Discover why the true story of John Rolfe and Pocahontas was "too complicated and violent for a youthful audience."
A respected settler and planter, John Rolfe played a crucial role in the survival of England’s first permanent American colony at Jamestown, though his own accomplishments have ultimately been overshadowed by the historic legacy of his wife, Pocahontas.
Nevertheless, there’s more to the story of John Rolfe and Pocahontas than you might realize.
Before The New World
There is very little concrete information regarding John Rolfe’s early life. Historians estimate he was born around 1585 in Norfolk, England, while not much else is known about Rolfe’s life between then and 1609, when he and his wife boarded the Sea Venture as part of a convoy carrying 500 settlers to the New World.
Although the ship was bound for Virginia, it was blown off course by a hurricane that forced Rolfe and the other survivors to spend ten months on Bermuda. Although Rolfe’s wife and their newborn child died on the island, Rolfe eventually made it to the Chesapeake Bay in 1610.
In Virginia, Rolfe joined the other settlers at Jamestown (Rolfe’s ship represented the third wave sent to the colony), the first permanent British settlement in what would eventually become the United States.
However, the settlement initially struggled to establish itself and repay the Virginia Company that had paid for their travel. The future of Britain’s initial foothold in the New World was uncertain.
Then, Rolfe decided to test out a seed he had brought with him from the Caribbean and soon the colonists had found the crop that would make them the money they so desperately needed: tobacco. Soon Jamestown was exporting 20,000 pounds of tobacco per year and Rolfe was looking like the settlers’ savior.
Yet despite this historic accomplishment, the most well-known chapter of John Rolfe’s story was still ahead of him.
John Rolfe And Pocahontas
The English settlers at Jamestown were obviously the first Europeans that the Native Americans who inhabited the area had ever seen. And Pocahontas, daughter of Chief Powhatan, was about 11 years old in 1607 when she first met an Englishman, Captain John Smith — not to be confused with John Rolfe — who had been captured by her uncle.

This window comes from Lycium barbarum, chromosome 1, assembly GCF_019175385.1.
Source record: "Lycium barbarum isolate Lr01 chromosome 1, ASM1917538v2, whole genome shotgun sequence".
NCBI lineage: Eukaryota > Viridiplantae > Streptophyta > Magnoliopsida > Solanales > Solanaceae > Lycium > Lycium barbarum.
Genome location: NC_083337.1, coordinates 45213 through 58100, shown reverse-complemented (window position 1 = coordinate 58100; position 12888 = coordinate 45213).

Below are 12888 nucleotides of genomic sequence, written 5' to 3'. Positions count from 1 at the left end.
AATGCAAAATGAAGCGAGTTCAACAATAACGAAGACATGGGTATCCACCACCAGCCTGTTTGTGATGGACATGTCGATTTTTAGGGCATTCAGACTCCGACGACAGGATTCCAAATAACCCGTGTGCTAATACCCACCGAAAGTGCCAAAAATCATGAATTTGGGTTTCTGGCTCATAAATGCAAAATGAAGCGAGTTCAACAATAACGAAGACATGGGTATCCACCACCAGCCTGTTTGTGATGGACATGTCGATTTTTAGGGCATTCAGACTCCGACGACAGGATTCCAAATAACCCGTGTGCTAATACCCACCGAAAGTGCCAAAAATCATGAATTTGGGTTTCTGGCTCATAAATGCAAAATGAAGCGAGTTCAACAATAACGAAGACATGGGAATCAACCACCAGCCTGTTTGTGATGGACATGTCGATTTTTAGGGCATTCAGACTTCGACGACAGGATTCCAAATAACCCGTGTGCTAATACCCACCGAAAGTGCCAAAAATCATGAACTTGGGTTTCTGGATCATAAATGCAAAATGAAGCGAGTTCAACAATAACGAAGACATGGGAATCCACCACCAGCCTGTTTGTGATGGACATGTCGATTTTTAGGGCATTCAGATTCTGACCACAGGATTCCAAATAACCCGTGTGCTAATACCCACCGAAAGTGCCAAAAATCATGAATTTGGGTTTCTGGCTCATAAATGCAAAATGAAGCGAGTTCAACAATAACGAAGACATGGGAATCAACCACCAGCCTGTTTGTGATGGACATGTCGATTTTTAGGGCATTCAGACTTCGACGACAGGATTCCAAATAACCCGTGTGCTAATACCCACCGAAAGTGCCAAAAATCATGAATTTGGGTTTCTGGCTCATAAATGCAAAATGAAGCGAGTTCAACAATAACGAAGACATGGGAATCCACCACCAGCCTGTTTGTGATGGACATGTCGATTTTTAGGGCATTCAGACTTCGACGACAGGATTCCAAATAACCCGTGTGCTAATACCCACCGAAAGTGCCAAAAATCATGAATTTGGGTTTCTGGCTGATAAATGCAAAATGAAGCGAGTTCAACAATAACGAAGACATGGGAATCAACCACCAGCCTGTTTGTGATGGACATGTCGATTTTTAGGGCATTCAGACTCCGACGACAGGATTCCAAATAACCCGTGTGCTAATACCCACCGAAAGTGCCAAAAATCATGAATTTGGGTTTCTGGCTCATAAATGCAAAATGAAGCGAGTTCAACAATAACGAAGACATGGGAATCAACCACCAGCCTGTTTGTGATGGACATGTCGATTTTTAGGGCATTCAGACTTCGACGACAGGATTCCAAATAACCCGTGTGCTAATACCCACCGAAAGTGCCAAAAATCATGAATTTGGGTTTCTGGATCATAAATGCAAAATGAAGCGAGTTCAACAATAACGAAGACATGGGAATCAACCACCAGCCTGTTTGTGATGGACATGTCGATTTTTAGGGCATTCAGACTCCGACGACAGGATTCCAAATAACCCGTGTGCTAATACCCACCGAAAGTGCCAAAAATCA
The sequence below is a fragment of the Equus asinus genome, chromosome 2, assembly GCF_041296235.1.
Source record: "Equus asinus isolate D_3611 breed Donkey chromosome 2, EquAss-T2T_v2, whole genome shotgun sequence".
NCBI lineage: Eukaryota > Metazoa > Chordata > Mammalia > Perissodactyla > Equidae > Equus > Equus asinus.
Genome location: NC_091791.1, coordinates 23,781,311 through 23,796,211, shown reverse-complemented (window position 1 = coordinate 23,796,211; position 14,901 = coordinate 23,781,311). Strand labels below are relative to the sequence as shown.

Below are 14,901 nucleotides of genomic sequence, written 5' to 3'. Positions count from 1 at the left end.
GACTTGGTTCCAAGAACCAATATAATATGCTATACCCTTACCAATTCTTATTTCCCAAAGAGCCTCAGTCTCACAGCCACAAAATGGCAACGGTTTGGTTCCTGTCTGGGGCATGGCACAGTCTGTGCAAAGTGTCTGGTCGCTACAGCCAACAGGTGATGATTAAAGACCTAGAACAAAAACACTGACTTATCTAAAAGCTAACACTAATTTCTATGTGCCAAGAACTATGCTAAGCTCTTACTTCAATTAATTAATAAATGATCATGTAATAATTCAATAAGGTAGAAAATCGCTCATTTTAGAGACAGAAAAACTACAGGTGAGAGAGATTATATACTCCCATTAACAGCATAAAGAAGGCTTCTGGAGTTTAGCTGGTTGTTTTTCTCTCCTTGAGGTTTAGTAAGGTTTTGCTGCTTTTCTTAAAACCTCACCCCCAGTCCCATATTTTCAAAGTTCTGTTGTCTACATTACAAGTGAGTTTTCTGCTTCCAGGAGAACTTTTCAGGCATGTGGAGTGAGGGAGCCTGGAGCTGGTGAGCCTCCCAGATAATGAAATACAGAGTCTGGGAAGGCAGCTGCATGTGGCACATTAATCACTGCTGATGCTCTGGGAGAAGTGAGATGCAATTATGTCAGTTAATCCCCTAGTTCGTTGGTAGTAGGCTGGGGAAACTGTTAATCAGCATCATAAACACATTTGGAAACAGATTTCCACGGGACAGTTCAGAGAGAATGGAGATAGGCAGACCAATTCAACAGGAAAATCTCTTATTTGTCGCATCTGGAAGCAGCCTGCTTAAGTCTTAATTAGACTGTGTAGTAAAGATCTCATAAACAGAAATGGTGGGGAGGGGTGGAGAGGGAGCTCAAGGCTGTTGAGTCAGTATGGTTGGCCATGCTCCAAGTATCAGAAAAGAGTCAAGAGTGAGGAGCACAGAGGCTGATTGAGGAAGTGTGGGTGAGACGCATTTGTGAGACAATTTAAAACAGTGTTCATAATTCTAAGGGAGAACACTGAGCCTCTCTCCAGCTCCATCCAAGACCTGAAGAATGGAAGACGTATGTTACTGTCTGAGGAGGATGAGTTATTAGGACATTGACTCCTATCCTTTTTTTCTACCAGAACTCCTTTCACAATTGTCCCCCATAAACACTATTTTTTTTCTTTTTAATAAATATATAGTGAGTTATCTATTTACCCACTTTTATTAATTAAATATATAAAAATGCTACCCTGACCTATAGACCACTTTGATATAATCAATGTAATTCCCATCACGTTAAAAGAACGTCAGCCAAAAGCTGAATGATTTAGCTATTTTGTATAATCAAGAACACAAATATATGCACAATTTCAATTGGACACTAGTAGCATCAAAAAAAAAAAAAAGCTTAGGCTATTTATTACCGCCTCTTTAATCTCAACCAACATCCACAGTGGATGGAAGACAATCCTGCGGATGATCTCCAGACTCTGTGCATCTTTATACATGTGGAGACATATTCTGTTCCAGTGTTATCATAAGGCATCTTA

Although the iconic story that followed is impossible to verify (because only Smith’s account exists to describe it), Pocahontas became famous when she supposedly saved the English captain from execution by flinging herself over him to prevent him from being executed. The chief’s daughter then became a friend to the settlers — though the English repaid her kindness by kidnapping her in 1613 in an attempt to hold her for ransom.
While being held captive, Pocahontas learned English, converted to Christianity, and was introduced to John Rolfe. Although Pocahontas has been linked throughout history with Smith, it was Rolfe who she ultimately fell in love with.
Rolfe felt the same and wrote to the governor to request permission to marry the chief’s daughter, declaring “It is Pocahontas to whom my hearty and best thoughts are, and have been a long time so entangled, and enthralled in so intricate a labyrinth that I [could not] unwind myself thereout.”
Chief Powhatan also agreed to the marriage and the two were wed in 1614, resulting in peace between their two communities for the next eight years.
In 1616, John Rolfe and Pocahontas (now known as “Lady Rebecca Rolfe”) traveled to England with their young son, Thomas. The couple achieved something of a celebrity status in London and were even seated next to King James I and Queen Anne at a royal perforamnce they attended.
However, Pocahontas fell ill before she was able to return to her homeland and she died in 1617 in Gravesend, England at the approximate age of 21. Despite her tragic death at such a young age, her marriage with Rolfe was generally believed to be a happy and peaceful one.
However, the bloodshed that followed her death likely explains why Mike Gabriel, director of the 1995 Disney film Pocahontas left Rolfe out of his story entirely, saying, “The story of Pocahontas and Rolfe was too complicated and violent for a youthful audience.”
Life For John Rolfe After Pocahontas
John Rolfe then left his son Thomas in the care of relatives and returned to Virginia, where he served in the colonial government. Rolfe then married again in 1619 to Jane Pierce, the daughter of an English colonist and the pair had a child the following year.
Meanwhile, the peace created by the marriage of John Rolfe and Pocahontas had slowly begun unraveling with the death of Chief Powhatan in 1618. By 1622, the tribes had led a full-blown assault on the colonists that resulted in the deaths of one-quarter of the Jamestown settlers. It was then that John Rolfe himself died at the approximate age of 37, though it remains unclear as to whether this was due to the attacks or illness.
Even in death, John Rolfe’s short yet historic life remains mired in mystery.